August 29, 2014

State Roundup, August 29, 2014

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‘COOKIE’ HARRIS DIES: Sylvia “Cookie” Harris, the wife of U.S. Rep. Andy Harris and a prominent anti-abortion advocate in Annapolis, died suddenly on Thursday, reports John Fritze for the Sun. Harris, who would have turned 58 this weekend, was a frequent presence in Annapolis, where state lawmakers said she was a forceful advocate for causes she believed in, particularly anti-abortion policies.

MORE VOTER VIOLATIONS: The Maryland State Board of Elections has alerted the Office of the State Prosecutor to a report that 164 people voted in both Maryland and Virginia in the November 2012 presidential election, in violation of the law, writes the Sun’s Michael Dresser.

NO RAIL TRANSFER FACILITY: State officials have abandoned plans for a rail cargo facility in an economically depressed corner of West Baltimore, amid vocal opposition from residents and diminishing political will, Kevin Rector reports in the Sun. With the state withdrawing more than $30 million in funding, the CSX Transportation facility envisioned for the city’s Morrell Park neighborhood will not be built, Maryland Transportation Secretary James T. Smith said Thursday.

CORRECTING RECORD: In its Aug. 14, 2014, commentary, the National Alliance on Mental Illness of Maryland claims that it is “flatly untrue” that the Department of Health and Mental Hygiene is violating the “Outpatient Services Stakeholder Workgroup” legislation passed during the 2014 session. As chair of the Public Health and Long Term Care Subcommittee and lead sponsor of House Bill 1267, Del. James Hubbard of Prince George’s County writes a column in the Daily Record “to correct the record.”

$35 PER PRIMARY VOTER: Candidates for governor in Maryland’s June primary spent a record of almost $25 million — paying roughly $35 for every voter who showed up at the polls, Michael Dresser for the Sun. Campaign finance reports filed with the State Board of Elections this week show that the primary’s cost exceeded the total spent during the primary and general election four years ago by more than $2 million.

2nd BROWN-HOGAN DEBATE: Democrat Anthony Brown and Republican Larry Hogan have agreed to a second televised debate in the race for Maryland governor, write Erin Cox for the Sun.

LIBERTARIAN RUNS FOR ATTORNEY GENERAL: As a hearing officer with the Maryland Parole Commission, Leo Wayne Dymowski said he sees first hand the consequence of the war on drugs. Having just left a Maryland Division of Corrections facility in Jessup on Aug. 14, Dymowski said 10 of the 13 hearings he held that day were for nonviolent drug offenders. Dymowski, 58, a Libertarian from Dundalk, is running to be Maryland’s next attorney general. He faces Democrat Sen. Brian Frosh of Somerset and Republican Jeffrey  Pritzker, writes Kate Alexander for the Gazette.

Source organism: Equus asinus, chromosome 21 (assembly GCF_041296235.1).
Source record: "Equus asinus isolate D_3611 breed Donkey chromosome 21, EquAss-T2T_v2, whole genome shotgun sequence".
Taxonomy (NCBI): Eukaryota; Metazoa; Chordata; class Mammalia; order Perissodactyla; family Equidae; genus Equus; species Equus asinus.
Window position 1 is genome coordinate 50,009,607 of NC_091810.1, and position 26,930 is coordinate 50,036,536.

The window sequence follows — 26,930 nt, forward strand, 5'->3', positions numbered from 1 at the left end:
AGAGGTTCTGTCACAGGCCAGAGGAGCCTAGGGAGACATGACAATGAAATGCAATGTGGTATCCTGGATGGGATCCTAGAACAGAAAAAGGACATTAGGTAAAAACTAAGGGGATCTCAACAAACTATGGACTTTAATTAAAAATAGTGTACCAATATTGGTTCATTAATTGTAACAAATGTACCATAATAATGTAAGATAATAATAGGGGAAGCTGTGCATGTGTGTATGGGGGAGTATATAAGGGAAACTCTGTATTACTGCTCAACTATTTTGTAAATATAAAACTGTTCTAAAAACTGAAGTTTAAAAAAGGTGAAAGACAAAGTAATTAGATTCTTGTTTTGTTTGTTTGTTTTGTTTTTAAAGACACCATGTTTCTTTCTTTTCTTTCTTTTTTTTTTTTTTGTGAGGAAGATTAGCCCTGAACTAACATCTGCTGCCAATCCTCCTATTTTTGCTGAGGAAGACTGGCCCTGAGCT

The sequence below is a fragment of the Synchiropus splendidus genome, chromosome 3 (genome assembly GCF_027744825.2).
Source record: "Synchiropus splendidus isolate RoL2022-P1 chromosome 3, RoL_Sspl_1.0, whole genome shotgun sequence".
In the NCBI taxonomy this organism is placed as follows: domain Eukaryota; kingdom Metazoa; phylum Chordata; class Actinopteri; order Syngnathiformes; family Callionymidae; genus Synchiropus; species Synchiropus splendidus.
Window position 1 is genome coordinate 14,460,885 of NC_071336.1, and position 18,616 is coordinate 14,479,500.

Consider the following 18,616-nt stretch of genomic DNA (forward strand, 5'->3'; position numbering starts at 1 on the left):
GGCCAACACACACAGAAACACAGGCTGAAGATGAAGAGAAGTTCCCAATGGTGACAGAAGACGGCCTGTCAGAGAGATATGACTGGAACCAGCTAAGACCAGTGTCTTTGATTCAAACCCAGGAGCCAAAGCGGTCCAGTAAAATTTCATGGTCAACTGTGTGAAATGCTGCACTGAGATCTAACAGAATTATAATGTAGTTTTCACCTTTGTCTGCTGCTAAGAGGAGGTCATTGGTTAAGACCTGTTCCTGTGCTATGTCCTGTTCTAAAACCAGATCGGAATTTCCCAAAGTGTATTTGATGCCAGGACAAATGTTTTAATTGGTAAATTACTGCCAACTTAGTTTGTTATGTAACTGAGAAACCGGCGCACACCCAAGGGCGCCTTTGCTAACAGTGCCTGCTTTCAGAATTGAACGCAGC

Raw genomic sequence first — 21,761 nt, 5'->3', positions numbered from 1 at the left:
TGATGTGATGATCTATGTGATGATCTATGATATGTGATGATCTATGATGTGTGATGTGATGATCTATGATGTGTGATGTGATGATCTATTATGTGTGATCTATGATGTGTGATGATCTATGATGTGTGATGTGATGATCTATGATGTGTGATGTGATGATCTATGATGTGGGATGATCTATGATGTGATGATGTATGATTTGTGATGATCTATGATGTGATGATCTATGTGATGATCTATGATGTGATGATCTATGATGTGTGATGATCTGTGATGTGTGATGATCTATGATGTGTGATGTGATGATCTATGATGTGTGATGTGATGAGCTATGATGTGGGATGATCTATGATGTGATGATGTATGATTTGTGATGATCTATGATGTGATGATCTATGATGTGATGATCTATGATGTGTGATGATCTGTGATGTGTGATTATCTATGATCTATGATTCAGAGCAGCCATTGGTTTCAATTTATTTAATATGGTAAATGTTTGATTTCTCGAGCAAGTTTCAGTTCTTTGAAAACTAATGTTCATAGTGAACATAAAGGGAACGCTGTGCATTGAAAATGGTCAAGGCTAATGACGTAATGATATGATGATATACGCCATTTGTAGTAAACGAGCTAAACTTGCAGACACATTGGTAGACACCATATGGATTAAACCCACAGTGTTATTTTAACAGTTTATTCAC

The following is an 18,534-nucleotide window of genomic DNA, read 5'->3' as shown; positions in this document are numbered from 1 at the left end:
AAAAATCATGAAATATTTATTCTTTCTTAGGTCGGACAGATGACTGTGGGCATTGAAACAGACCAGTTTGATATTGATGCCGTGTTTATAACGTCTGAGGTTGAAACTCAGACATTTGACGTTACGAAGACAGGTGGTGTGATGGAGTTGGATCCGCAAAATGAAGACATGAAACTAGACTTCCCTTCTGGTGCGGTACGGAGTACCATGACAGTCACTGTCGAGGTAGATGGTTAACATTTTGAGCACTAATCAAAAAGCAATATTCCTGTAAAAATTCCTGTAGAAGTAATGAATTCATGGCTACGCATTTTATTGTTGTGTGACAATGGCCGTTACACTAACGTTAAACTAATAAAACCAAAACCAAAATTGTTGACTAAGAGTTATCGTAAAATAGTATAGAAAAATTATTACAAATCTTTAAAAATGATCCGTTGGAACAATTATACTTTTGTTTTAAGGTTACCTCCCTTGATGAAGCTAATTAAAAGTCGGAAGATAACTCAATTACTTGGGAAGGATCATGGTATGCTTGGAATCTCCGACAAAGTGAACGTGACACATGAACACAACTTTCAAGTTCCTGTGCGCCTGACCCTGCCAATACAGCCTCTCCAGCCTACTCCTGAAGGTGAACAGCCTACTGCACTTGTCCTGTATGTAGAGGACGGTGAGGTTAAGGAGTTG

EXPENSIVE NEUMAN-SCHUH PRIMARY: Laura Neuman and Steve Schuh fought the most expensive primary campaign in Anne Arundel County history, spending $2.4 million in their bids to be the GOP nominee for Arundel County executive, Rema Rahman reports in the Annapolis Capital. Neuman and Schuh spent double what all seven candidates — Democrats and Republicans combined — spent in Anne Arundel’s last contested primary for county executive, in 2006.

CAMPAIGN DONATION LOOPHOLES: The editorial board for the Frederick News Post looks into the funding for the campaigns of Frederick County executive candidates Blaine Young and Jan Gardner and finds that the bulk of Young’s funding came from 27 LLCs and LLPs — all registered under two addresses. Fourteen contributions worth $56,000 came from one address. Thirteen came from another.

NEW CIRCUIT JUDGE: Assistant State’s Attorney Viki Pauler said she was overcome with shock and joy when Gov. Martin O’Malley called Monday to tell her that she had been appointed as a Washington County Circuit Court judge, writes Caleb Calhoun for the Hagerstown Herald Mail. “I have to admit it brought tears to my eyes,” she said. “It was certainly an overwhelming feeling and very exciting to hear from the governor himself.”

FUNDING THE RED LINE: The commitments made this week by elected leaders in Baltimore City and Baltimore County to contribute $230 million and $50 million respectively toward construction of the light rail Red Line closes the funding circle for the region’s most important transit project in decades. Donald Fry of write in Center Maryland that such collaboration between the city and county likely provides a glimpse of the future. It’s the type of regional teamwork on transportation and other issues that must be addressed to keep our region competitive for economic growth and job creation.

SUBURBAN EDUCATION: Natalie Grigson of Movoto Real Estate blog writes that three of the Top 10 suburb for education are in Maryland. Wealth and low student to teacher ratios contribute to the rankings.

  • KatieSilverSpring

    Televised debate? Channel 8 on a Monday federal holiday. Oh yeah, that will be broadly watched.